Jewish Literature in New Testament Times

The Septuagint


Who Wrote the Septuagint and Why was it Written?

Jerusalem Temple CoinThe Greek Empire truly brought the Greek language to the entire known world, but one important event sprang from this that would also influence the whole world and especially the Jews. The Hebrew Bible was translated into the Greek language, the Jewish Bible which had been so isolated was now a work of literature in the library of Alexandria. The Jews were actually blessed by this event, because their religion had degenerated as Hellenism spread within their culture. Judaism was on shaky ground as the world was changing. The solution was a Bible that those Hellenized Jews could read for themselves. It was truly the answer for any rationalistic thoughts but the Greek culture had bread into the mind of the Jews.

The Septuagint

The Septuagint is recognized in history as a Greek translation of the Hebrew Old Testament, the Hebrew Torah. In fact the Septuagint contained not only the entire Old Testament, but the Apocrypha as well. There actually is a mention in history from about 125 BC known as the Letter of Aristeas which revealed that Ptolemy II Philadelphus (275 BC) was persuaded by those who studied in the Library of Alexandria to acquire a copy of the Jewish Torah for the library. They were no doubt influenced by the nearly 1,000,000 Greek speaking Jews of the Diaspora who were living in Alexandria at the time. Ptolemy II Philadelphus contacted the High-priest in Jerusalem whose name was Eleazar, and 72 men (six from each of the 12 tribes of Israel) skillful linguists were sent from Jerusalem to Alexandria, Egypt. They prepared on an island called Pharos and completed the work in 72 days. The translation was called "the Septuagint" (meaning translation of the 70), and he was designated by the Roman numerals LXX which also equates to number 70. This account which was composed by a Letter of Aristeas was believed by the Christians to be an accurate report, and later the Jews despised it for this reason. When the Dead Sea Scrolls were discovered in 1948, the findings revealed much about the Septuagint and is complexity, as well as the accurate rendering of the Hebrew Torah into Greek around 250 BC. The Pentateuch was first translated. Later the rest of the Old Testament books were added to the translation. It was called the "Septuagint" from the 70 translators who were reputed to have begun it. .Greek was the language of the world at that time. This version was in common use in the days of Christ. The New Testament was written in Greek. Many of its quotations from the Old Testament are from the Septuagint.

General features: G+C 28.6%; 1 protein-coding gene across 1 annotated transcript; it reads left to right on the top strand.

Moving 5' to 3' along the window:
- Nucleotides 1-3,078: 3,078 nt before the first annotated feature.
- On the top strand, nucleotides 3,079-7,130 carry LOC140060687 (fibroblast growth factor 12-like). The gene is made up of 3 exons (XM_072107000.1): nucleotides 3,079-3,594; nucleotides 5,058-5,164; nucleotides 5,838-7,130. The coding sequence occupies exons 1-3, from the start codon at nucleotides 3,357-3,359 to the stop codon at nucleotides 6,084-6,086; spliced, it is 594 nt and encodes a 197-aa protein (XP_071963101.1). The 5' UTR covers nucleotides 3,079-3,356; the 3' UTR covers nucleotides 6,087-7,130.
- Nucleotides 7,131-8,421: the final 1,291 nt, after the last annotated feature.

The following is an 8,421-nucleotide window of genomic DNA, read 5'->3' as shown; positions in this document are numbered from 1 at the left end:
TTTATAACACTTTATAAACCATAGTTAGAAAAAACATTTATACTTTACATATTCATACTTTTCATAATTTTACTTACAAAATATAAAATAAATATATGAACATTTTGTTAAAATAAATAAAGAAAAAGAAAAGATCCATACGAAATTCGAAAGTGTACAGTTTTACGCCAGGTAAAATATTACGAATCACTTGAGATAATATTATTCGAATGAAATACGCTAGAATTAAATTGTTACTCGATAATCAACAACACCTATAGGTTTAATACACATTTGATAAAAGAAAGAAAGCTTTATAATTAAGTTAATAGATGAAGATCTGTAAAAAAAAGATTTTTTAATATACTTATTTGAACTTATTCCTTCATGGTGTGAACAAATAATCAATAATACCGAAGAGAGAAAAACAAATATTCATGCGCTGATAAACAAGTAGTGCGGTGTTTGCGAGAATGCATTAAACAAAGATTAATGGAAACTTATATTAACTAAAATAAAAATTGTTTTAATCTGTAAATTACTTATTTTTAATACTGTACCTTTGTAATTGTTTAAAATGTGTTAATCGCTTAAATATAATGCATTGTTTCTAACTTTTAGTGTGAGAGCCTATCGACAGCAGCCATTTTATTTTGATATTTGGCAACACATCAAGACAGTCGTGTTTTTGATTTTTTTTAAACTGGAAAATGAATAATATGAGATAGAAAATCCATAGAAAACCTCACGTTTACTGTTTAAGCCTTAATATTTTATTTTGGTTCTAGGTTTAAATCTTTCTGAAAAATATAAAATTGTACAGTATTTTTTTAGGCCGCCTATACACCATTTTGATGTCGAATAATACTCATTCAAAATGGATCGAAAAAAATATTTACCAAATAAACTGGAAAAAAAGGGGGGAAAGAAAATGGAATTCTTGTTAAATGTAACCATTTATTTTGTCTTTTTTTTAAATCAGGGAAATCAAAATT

Septuagint Fragment  Septuagint Fragment

Also see The Text of the Old Testament


Jewish Literature

Esther Scroll

John 10:34 "Jesus answered them, "Is it not written in your law.."

Rabbinical Literature and Second Temple Judaism

Jerusalem Temple CoinThe Rabbinic Writings, The Mishnah, and the Talmud. During the first century A.D. the Pharisaic rabbis created many commentaries on the Torah. When Jesus began his ministry He attacked the Pharisees for putting their traditions above the word of God. All the writings and commentaries of the first two centuries A.D. were compiled and organized into a collection by a man named Judah Hanasi around 200 A.D. forming a collection called the Mishnah. The Pharisaic rabbis were known as the "Tannaim" which in Hebrew is translated teachers, and these men were the teachers who regulated the law. There was another collection of their commentary which was much smaller, it was known as the Tosefta which in Hebrew means "enlargement". The later commentaries on the Mishnah were made by "expositors".

Brief Historical Background

The Jews and Torah
The Holy Scriptures
The Apocrypha
The Apocryphal Literature
The Oral Law
The Mishnah
The Gemara
The Halakah
The Haggadah
The Midrash
The Zugoth
The Tannaim
The Amoraim
The Tosefta
The Baraitha
The Talmud
The Tractates of the Mishnah
The Palestinian Talmud
The Babylonian Talmud

The Purpose and Heart of the Law - A Heart Message
Rabbinical Writings Chart

Historical Timeline

The Persian Period 430-332 B.C.
The Greek Period 331-167 B.C.
The Period of Independence 167-63 B.C.
The Roman Period 63 B.C. to the time of Christ
The Old Testament Canon
The Apocrypha
Other Writings
The Septuagint
The Text of the Old Testament
The Aramaic Language
The Targums
The Talmud
The Great Synagogue
The Sanhedrin
The Dispersion
Preparation for Christ




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